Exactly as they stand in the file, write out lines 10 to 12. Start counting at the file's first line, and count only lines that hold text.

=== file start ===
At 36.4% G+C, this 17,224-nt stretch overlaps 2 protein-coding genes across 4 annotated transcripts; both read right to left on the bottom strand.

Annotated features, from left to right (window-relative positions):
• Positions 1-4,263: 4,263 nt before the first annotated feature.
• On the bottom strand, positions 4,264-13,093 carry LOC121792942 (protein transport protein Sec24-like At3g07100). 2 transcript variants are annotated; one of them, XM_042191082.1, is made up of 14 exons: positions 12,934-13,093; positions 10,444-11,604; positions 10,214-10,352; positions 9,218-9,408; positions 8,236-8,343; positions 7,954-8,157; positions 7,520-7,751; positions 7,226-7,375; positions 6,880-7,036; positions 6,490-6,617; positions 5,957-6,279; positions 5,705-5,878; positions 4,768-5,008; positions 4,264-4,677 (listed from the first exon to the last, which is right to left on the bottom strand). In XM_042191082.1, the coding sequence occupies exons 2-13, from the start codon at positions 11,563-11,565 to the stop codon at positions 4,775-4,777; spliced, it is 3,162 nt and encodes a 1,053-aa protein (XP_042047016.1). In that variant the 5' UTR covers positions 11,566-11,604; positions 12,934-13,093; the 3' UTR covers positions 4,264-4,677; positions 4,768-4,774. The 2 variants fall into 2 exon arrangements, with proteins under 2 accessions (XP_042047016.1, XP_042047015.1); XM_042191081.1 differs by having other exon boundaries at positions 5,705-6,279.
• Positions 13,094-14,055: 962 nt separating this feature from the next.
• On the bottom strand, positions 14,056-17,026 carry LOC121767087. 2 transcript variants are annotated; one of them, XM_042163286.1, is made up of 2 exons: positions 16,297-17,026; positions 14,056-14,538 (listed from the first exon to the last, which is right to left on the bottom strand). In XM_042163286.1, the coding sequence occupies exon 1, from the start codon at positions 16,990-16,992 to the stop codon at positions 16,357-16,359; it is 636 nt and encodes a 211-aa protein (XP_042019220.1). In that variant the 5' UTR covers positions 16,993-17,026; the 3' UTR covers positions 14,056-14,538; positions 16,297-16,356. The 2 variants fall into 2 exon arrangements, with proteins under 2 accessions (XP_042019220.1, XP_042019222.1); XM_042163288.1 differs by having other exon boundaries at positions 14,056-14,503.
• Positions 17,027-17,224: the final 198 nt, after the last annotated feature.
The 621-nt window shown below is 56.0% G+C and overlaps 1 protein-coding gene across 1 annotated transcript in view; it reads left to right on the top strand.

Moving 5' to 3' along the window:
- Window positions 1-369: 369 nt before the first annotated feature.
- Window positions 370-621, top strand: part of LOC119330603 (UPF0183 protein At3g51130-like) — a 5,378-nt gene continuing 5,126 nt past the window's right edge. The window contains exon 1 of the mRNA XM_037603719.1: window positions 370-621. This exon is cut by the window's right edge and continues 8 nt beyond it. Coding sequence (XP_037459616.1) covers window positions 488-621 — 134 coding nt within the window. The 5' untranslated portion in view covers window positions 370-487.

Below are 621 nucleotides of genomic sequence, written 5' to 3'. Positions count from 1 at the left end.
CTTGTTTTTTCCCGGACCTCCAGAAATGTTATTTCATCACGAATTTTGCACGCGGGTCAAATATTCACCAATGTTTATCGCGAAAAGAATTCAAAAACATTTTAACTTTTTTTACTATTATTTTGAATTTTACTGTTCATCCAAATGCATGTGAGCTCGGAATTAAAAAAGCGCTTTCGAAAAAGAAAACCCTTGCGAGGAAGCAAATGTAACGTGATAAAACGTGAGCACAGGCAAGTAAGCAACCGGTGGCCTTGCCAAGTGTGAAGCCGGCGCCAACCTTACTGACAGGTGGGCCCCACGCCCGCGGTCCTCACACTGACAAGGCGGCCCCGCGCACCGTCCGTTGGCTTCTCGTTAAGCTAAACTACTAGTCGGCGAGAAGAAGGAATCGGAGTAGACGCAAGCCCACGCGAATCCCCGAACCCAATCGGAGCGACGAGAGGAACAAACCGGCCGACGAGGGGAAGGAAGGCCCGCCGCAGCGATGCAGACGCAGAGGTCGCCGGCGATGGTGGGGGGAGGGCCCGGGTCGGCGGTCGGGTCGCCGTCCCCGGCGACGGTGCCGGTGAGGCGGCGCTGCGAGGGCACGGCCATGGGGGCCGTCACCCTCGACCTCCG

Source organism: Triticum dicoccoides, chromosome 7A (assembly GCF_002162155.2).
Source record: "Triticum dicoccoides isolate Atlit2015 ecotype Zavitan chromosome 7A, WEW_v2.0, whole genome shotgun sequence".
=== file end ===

- Window positions 1-369: 369 nt before the first annotated feature.
- Window positions 370-621, top strand: part of LOC119330603 (UPF0183 protein At3g51130-like) — a 5,378-nt gene continuing 5,126 nt past the window's right edge. The window contains exon 1 of the mRNA XM_037603719.1: window positions 370-621. This exon is cut by the window's right edge and continues 8 nt beyond it. Coding sequence (XP_037459616.1) covers window positions 488-621 — 134 coding nt within the window. The 5' untranslated portion in view covers window positions 370-487.

Below are 621 nucleotides of genomic sequence, written 5' to 3'. Positions count from 1 at the left end.